APPEARANCE: Light, almost Champagne color, with nimble legs that seem as though they’ll never drizzle down.
NOSE: Not a particularly informative aroma, slightly floral with honey and pear, but then…
PALATE: ...when it hits the tongue it opens up in wondrous ways. The fruit quotient burgeons, bringing on peaches, currents, berries and grapes. The honey searches out the roof of the month and becomes slightly spicy. Also flavors of ginger, cinnamon, graham cracker, toffee and even some cocoa arise. The high proof gives it a slight burn—which is welcome especially for lovers of Bourbon who appreciate a good bite.
FINISH: The bite lingers a bit on the tongue and then dissipates to reveal even more honey and graham cracker. The next act is a fruit encore before the finish slowly fades. At this point rise and give it a standing ovation.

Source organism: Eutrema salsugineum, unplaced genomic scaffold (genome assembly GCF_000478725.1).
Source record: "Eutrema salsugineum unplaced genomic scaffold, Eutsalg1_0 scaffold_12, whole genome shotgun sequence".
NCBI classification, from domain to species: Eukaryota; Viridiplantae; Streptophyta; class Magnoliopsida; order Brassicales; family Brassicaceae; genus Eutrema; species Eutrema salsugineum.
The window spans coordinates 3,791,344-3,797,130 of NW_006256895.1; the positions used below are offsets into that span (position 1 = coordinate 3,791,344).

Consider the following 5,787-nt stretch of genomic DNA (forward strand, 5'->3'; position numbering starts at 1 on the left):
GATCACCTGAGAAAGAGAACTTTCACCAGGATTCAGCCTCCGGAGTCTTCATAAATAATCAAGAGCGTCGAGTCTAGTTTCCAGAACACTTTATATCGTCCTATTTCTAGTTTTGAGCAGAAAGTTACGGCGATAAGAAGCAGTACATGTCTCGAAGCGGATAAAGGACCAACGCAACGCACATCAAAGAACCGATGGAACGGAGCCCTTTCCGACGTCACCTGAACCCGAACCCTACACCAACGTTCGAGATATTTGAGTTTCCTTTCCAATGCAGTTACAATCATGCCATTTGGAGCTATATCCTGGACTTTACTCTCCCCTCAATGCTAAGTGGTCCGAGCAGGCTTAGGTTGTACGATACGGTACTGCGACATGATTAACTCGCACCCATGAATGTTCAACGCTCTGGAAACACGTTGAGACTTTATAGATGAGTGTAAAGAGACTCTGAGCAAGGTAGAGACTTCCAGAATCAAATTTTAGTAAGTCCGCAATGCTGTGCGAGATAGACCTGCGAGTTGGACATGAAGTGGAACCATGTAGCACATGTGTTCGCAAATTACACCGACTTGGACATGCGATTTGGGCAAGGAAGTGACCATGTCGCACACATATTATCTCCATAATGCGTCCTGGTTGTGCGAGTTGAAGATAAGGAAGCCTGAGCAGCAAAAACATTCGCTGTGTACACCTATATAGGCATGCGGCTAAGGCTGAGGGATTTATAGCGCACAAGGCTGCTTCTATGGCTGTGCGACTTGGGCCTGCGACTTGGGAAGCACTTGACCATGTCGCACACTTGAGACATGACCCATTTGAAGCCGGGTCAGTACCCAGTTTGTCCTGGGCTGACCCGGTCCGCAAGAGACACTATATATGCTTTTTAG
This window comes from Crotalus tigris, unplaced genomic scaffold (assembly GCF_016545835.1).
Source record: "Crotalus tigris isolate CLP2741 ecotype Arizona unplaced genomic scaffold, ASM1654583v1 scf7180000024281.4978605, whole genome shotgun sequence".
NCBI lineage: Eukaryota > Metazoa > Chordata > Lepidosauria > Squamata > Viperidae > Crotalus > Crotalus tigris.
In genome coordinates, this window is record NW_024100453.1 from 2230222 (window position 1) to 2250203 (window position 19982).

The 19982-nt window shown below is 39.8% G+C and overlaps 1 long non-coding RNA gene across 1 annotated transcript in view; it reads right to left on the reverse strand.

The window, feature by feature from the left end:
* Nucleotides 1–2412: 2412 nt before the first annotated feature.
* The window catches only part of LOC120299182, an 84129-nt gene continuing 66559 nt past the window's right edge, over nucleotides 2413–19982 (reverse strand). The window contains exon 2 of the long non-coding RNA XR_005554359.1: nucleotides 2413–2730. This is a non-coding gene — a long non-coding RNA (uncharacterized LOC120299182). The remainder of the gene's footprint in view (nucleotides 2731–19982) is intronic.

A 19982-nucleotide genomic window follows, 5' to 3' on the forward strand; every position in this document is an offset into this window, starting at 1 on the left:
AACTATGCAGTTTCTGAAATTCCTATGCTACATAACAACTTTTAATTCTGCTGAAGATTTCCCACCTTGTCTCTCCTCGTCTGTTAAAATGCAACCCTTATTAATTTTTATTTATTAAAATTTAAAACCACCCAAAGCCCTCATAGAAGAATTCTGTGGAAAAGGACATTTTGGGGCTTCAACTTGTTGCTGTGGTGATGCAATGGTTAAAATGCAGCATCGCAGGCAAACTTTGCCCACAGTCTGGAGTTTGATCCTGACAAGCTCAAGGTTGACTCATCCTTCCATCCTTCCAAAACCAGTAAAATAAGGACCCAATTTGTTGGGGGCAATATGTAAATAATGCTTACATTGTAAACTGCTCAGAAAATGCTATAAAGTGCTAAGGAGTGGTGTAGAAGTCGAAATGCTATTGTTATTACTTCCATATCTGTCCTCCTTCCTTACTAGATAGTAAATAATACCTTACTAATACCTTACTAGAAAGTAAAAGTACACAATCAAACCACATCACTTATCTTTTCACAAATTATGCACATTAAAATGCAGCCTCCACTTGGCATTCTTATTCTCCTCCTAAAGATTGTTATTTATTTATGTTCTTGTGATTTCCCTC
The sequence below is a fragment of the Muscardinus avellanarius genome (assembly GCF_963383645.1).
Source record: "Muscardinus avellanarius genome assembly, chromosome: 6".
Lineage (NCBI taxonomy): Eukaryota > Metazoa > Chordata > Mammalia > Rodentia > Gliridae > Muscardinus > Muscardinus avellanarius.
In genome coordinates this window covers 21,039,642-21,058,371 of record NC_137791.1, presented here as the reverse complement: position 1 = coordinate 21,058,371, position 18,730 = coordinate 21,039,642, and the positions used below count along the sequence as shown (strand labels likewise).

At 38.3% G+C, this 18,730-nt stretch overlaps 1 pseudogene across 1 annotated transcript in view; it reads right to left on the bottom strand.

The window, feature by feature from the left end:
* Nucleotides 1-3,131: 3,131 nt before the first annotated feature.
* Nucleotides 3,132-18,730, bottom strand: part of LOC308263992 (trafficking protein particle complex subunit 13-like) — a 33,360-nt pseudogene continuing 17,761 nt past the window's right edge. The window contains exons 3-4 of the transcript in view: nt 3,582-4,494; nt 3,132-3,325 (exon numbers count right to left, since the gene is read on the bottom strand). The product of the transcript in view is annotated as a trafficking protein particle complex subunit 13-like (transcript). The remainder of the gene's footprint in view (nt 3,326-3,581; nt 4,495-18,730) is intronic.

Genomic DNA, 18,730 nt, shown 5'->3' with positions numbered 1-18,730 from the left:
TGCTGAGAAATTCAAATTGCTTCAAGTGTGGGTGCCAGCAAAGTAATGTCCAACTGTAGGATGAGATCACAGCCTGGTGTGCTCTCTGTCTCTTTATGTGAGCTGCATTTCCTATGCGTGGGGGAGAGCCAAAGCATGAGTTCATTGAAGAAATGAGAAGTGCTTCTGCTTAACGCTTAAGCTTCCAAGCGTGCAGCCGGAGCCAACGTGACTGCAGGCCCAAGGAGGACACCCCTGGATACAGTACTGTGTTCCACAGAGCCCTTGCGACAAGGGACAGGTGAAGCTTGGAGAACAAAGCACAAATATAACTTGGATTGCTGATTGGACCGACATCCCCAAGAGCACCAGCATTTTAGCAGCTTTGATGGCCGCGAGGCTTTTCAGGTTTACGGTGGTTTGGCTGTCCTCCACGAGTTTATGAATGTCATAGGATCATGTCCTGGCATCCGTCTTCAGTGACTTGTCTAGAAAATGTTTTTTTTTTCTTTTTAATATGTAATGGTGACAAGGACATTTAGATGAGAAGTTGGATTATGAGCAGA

Tasting Notes by Whisky ApostleNose:
Fig newtons, bananas foster, and candied caramel apples right out of the bottle. In the glass vanilla and fresh cut wood come out but the alcohol is a little overpowering.Palate:
Oily and spicy in the mouth with a little lime zest. With water is gets a little sweeter, even more so than the regular Redbreast 12 Year Old.Finish:
Spicy and grainy initially. As you would expect from cask strength whiskey it’s pretty hot on the finish. With water the finish is a lovely interplay of peppery spice, buttery sweetness, and a touch of wood.Comments: